Maybe, I need to do this more often.

Friday, January 22, 2010

Again, Way Too Much Time Gone By!

I really stink at posting to my blog. It seems I only remember to do so when something big has happened. Today is one of those days. My youngest daughter turns 7 today.

She's quite a piece of work. You know when your mom gets mad at you when you're 16 and come home late and screams: "Someday, you'll have one JUST LIKE YOU!!!!" Well, yeah. It happened.
Daughter 2 is independent and free-spirited. She speaks her mind quite clearly - even though she is only 7. Her insights are really on target sometimes-- making me wonder if she is an old soul in a young body.

She is a smart and wonderful child. She is beautiful -- the face of an angel. But, she could sell ice to Eskimos.

She came into the world at 8:34 a.m. on a very cold January morning. She was born on my sister's birthday. She was not an easy baby, like her sister. She seemed intent from expressing her will from her first moments.

She has continued to do so. I love her to the moon and back. I cannot say how happy I am that she is a part of our world.

Happy Birthday to my little girl. Hope the cupcakes at school were good.

Wednesday, September 30, 2009

Too much time has passed

In so many ways. Today, I celebrate the arrival of my now 10-year-old daughter. This time, 10 years ago, I was patiently waiting for the anesthesiologist to arrive to give me the epidural for my c-section. We talked about the lawyers who handled his last malpractice case -- some folks I knew. I was still practicing law back then.

The C-section was supposed to be at 9 a.m., but we got pushed back when someone else had to push. Literally. So, at 11:53 a.m., she arrived -- 9 lbs., 2 oz. and about three weeks early. She was too big to incubate any longer. She had a full head of black hair and yelled quite a bit. I remember thinking she was so small -- I was going to break her. Then, in the recovery room, I heard nurses talking about the twins just delivered at 4 lbs. each. I felt some relief that she wasn't that small!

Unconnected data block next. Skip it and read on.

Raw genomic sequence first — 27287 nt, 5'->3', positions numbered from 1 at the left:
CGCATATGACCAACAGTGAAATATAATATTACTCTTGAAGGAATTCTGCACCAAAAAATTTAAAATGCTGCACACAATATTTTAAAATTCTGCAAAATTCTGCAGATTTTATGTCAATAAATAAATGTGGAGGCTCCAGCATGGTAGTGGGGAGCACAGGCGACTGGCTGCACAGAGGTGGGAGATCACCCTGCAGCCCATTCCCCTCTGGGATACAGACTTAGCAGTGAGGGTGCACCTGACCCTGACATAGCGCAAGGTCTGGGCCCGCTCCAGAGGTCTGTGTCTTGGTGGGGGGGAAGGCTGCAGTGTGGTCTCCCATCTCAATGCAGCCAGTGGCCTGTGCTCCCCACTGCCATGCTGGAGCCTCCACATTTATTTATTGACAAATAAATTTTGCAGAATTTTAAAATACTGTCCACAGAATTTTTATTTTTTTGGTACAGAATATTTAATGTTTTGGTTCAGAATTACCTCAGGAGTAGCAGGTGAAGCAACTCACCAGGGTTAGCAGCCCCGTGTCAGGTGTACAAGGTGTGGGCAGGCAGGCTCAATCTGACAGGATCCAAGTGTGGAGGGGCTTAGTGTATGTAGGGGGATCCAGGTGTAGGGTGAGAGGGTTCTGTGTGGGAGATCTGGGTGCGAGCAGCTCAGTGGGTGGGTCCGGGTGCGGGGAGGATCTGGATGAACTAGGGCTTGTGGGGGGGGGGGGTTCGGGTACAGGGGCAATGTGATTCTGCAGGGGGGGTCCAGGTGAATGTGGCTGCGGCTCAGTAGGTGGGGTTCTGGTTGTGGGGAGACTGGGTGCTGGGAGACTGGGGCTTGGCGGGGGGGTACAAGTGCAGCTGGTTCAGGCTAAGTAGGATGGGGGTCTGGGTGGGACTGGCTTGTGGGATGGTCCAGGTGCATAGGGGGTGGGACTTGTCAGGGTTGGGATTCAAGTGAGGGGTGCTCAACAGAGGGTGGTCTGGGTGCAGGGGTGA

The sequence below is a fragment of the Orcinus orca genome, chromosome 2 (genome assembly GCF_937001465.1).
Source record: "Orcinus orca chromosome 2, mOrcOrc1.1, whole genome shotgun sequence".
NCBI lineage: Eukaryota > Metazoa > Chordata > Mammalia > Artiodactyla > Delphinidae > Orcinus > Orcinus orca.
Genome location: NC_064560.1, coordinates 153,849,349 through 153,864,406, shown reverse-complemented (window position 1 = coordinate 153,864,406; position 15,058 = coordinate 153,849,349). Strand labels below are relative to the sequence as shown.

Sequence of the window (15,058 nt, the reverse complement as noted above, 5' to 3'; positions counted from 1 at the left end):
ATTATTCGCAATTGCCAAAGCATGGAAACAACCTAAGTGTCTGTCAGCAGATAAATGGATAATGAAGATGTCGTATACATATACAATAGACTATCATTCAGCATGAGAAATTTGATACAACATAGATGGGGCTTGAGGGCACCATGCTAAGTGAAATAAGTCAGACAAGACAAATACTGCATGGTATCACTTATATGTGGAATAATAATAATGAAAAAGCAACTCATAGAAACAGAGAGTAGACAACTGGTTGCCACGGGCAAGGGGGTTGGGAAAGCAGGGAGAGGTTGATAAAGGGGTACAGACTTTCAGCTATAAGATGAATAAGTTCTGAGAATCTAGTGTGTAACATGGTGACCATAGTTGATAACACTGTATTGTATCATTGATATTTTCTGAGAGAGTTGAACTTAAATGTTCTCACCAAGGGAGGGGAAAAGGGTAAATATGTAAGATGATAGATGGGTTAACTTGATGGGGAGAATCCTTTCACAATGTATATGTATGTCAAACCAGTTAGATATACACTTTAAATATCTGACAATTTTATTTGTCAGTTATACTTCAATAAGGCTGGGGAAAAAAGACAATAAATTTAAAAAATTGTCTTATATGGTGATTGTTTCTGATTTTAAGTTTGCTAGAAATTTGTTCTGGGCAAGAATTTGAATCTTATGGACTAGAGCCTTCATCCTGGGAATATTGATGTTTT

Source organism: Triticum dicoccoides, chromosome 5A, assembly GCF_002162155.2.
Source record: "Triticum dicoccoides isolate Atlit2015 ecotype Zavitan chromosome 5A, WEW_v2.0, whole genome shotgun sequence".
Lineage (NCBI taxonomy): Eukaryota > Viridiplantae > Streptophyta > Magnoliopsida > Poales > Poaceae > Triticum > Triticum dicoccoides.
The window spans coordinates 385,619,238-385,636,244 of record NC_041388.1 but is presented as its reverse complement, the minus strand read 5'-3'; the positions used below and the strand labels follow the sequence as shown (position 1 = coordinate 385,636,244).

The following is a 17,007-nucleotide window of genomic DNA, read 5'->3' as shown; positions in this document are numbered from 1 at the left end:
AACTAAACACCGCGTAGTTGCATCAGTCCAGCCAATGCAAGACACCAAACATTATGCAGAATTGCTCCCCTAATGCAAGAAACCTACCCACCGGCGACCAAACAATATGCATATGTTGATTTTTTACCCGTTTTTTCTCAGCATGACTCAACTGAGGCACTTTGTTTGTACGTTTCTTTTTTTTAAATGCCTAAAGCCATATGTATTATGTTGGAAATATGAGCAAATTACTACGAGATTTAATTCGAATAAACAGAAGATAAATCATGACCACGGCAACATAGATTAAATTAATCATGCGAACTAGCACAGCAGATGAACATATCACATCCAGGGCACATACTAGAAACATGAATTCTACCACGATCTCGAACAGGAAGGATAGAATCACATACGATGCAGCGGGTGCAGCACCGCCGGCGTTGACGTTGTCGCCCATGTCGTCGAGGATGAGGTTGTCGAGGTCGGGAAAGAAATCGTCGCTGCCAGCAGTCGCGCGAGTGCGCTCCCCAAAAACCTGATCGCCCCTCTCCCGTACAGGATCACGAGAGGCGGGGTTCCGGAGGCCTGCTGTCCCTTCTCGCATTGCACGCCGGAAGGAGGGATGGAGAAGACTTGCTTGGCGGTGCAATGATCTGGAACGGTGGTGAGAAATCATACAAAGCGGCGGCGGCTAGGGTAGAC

And I remember, a few days later when they were going to discharge us from the hospital thinking -- shouldn't someone call Child Services? I have no idea what I'm doing. And we have all learned along the way. Diaper changes, breast feeding, potty training, pre-school, and on and on.

We all figured it out.

She is a beautiful young woman now. Still with a head of very long hair -- mostly brown. She's going to have about 10 inches cut to give to Locks of Love. She is filled, as they say at her school, with the Spirit of Mercy.

She is kind and caring. Always worrying about how someone else feels and what she can do to make things better for them. She is smart and curious, a quick learner in many ways.

I cannot believe it has been 10 years. I am blessed to have her in my life and blessed to have so many others in my life because of her. There was a group of moms I met 10 years ago this fall -- at a new mother's group. They are some of my best friends to this day. We have seen many things together.

I am blessed that my dad was able to be part of her life. We all miss him and the big deal he made of birthdays. But we will sing loudly in his honor tonight as we have pancakes and bacon for dinner -- her request.

I am blessed by her beauty -- both inside and out. I love her more than words can say.
Happy Birthday - Sweetie Pie!

Thursday, March 26, 2009

I Had A Dream


Queen of Beads
Originally uploaded by knithound
For the first time since my father died last year, I dreamt of him last night. He was sitting in his favorite recliner and we were talking. He had on a golf shirt with a breast pocket for his glass case. He had his glasses on and there was a martini (half gin, half vermouth) on the side table next to him. I remember hearing the sound of his voice and his lively, bright smile, but I do not remember what he was saying to me. I remember feeling very good about the conversation and very happy when it ended.

I don't know why he came to me last night. I wish I could figure it out. I gave blood on Saturday. His birthday (which is also the shop's birthday) was on Sunday. One of my students was recently diagnosed with cancer and I'm making her a wrap. Maybe each of those has a part of it.

But I do know that it has been one year and two months and I still cry when I think about him. I miss him terribly.

However, today, my new kit from Blue Moon Fiber Arts arrived -- the March Socks that Rock kit. Maybe opening some new sock yarn will make me feel better. I'm not sure.

Here's a quick pic of the January sock - Queen of Beads. I'm very pleased that I finished them before the next sock arrived.